U.S. President Donald Trump and Democratic presidential candidate Joe Biden joined Americans in paying tribute to the nearly 3,000 people who were killed in the Sept. 11, 2001, terrorist airline attacks against the United States.
"Today, we pay tribute to their sacrifice, and we mourn deeply for the nearly 3,000 precious and beautiful souls who were taken from us on Sept. 11, 2001," Trump said. "To every 9/11 family all across this nation, the first lady and I come to this hallowed ground deeply aware that we cannot fill the void in your heart or erase the terrible sorrow of this day. We promise you the unwavering love, support and devotion of all Americans."
The president spoke early Friday during a ceremony at the Flight 93 National Memorial near Shanksville, Pennsylvania, where 40 passengers died. Former Vice President Biden attended the 9/11 Memorial & Museum's commemoration ceremony in New York. Biden was to pay respects to the victims in Shanksville later Friday.
In addition to attending the observances, the Democratic candidate said he would pay tribute to the victims by suspending campaign ads and other campaign activities for the day.
"I'm not going be making any news today," Biden said. "I'm not going to talk about anything other than 9/11. We took all our advertising down. It's a solemn day and that's how we're going to keep it."
At the 9/11 memorial observance in New York, Biden saw an elderly woman in a wheelchair holding a photo of her son who died in the attacks at age 43. Biden, who lost a son, Beau, to brain cancer, took the photo and said "it never goes away," words that the woman repeated.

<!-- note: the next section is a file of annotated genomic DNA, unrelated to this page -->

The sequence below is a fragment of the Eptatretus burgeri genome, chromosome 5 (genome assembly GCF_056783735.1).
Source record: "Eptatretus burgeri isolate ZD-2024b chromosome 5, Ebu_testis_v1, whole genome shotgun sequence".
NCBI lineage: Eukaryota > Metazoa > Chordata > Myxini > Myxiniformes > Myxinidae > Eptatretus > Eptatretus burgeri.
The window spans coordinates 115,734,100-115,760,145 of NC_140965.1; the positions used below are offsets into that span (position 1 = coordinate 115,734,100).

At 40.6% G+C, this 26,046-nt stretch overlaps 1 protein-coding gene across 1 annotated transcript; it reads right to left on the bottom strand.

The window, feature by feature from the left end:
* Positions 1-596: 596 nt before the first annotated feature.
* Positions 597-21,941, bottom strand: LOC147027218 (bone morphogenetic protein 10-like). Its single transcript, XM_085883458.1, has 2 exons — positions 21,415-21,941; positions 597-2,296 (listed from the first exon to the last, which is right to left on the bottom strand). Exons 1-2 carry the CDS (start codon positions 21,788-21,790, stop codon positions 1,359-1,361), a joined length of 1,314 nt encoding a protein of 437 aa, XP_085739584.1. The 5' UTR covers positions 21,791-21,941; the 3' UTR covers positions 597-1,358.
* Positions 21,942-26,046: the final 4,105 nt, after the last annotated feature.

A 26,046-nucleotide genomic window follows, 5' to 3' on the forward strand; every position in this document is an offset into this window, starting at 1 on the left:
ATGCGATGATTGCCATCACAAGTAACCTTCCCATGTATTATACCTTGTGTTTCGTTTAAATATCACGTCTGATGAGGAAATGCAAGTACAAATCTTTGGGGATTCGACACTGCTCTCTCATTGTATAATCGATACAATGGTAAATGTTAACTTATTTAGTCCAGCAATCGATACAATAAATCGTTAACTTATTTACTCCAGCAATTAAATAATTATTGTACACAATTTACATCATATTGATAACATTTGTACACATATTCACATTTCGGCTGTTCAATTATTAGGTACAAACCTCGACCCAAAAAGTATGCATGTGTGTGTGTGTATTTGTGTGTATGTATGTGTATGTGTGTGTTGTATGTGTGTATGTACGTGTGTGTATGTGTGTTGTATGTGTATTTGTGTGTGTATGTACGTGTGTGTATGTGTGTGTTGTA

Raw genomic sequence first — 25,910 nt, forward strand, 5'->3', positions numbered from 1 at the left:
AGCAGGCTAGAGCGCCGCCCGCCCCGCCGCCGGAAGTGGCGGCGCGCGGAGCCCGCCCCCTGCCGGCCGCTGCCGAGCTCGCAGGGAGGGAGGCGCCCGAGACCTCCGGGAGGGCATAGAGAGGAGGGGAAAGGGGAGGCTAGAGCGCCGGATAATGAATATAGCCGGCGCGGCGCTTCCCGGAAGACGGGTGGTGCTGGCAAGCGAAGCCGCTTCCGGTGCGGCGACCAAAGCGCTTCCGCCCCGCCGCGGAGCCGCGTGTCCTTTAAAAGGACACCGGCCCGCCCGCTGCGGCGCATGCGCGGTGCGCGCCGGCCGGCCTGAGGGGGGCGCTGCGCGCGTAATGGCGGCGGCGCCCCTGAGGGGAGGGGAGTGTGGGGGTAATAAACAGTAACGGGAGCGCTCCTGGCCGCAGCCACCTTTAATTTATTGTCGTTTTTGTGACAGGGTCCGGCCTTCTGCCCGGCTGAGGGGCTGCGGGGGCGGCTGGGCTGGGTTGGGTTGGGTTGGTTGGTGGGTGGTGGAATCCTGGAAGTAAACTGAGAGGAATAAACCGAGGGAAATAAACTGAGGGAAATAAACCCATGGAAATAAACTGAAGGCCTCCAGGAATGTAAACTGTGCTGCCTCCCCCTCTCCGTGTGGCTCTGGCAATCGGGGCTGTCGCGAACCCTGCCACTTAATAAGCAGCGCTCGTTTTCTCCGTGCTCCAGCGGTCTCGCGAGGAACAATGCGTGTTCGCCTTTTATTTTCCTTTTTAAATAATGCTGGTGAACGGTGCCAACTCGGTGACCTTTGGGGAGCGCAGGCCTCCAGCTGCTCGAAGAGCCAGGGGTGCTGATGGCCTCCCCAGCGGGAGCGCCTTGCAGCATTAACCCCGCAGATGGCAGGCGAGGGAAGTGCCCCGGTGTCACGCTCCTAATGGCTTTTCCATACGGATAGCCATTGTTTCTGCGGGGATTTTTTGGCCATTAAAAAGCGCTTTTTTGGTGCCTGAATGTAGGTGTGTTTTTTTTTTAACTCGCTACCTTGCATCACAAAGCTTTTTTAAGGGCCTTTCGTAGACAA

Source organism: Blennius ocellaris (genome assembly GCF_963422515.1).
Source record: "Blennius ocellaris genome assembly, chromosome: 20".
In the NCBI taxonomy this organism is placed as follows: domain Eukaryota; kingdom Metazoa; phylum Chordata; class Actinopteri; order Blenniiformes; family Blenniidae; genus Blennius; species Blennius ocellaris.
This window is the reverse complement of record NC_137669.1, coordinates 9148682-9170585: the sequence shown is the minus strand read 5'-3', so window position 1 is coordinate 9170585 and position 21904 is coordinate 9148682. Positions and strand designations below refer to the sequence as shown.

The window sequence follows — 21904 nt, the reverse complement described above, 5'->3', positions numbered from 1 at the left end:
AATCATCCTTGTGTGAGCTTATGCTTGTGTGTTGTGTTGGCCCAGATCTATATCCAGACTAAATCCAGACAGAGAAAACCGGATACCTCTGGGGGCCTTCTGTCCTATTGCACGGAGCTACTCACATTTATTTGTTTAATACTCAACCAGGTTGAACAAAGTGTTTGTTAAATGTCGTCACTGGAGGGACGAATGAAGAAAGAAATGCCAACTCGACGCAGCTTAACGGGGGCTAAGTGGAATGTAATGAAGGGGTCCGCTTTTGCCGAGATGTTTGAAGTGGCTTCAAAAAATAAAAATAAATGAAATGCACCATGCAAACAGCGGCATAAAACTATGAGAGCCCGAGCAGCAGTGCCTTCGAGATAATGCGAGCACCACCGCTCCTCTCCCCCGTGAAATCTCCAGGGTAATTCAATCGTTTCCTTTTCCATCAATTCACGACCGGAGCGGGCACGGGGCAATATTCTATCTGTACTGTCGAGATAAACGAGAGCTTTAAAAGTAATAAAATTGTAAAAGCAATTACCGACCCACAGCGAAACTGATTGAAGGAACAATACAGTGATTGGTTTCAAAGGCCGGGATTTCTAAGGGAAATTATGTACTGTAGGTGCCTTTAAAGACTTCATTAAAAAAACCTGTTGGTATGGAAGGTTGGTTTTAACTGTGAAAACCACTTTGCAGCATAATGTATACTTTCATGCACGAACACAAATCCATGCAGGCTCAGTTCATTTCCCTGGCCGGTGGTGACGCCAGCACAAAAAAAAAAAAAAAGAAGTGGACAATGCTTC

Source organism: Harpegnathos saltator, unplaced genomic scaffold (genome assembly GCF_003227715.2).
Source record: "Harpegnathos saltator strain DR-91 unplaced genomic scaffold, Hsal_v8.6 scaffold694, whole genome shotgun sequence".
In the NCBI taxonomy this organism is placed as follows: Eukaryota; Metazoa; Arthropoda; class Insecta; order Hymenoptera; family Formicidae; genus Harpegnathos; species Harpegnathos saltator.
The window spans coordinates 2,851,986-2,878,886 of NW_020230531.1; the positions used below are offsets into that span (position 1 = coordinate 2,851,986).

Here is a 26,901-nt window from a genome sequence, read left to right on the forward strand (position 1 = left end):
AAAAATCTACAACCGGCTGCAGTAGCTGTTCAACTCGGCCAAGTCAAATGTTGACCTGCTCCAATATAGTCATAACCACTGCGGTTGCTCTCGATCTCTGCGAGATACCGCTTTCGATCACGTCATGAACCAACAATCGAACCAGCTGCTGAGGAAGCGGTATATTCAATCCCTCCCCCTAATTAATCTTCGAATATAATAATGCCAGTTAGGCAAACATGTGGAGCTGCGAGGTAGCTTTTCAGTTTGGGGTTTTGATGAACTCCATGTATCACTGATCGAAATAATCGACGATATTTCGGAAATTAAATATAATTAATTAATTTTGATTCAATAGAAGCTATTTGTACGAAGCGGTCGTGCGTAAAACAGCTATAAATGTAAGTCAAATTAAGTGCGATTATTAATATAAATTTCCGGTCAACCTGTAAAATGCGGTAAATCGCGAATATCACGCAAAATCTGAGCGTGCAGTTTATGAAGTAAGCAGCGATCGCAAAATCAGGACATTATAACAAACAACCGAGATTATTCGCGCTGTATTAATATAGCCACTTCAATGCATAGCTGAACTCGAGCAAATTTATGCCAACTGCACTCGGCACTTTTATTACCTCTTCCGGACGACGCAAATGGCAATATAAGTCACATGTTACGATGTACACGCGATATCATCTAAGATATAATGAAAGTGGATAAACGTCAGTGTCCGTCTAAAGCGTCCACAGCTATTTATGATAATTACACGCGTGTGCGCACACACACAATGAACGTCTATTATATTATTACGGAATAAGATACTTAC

Vice President Mike Pence also visited the 9/11 memorial observance in New York, which has a longstanding tradition of prohibiting politicians from speaking, although they can attend. Biden attended as vice president in 2010, as did Trump as a candidate in 2016.
Pence then attended the nearby Tunnel to Towers Foundation ceremony, where he and his wife, Karen, read Bible passages.
U.S. Senator and Democratic vice-presidential candidate Kamala Harris also honored the victims and first responders. Speaking during a ceremony in Fairfax, Virginia, Harris said the attacks did not deter Americans from standing united in the face of tragedy and crisis.
"Let us remember that honoring them is also about reminding us who we are as Americans," Harris said. "Because in times of tragedy, in times of despair, in times of suffering and pain, we, by our very nature as who we are, stand together. We stand together."
This year"s observances were complicated by social distancing mandates due to the coronavirus health crisis and at a time of nationwide protests over police brutality and racial injustice.
Trump's and Biden's visits to Pennsylvania came just weeks before the November 3 presidential election. Pennsylvania, which Trump won by less than one percentage point in 2016, is a must-win state for both men. Most polls published on RealClearPolitics.com show Biden ahead in Pennsylvania by as many as 9 percentage points.
Nineteen years ago, passenger jets hijacked by followers of the Islamic extremist group, al-Qaida, plowed into New York's World Trade Center and the Pentagon just south of Washington, while another crashed into a field in Shanksville.
Nearly 3,000 lives were lost in the attacks, the deadliest in America's history.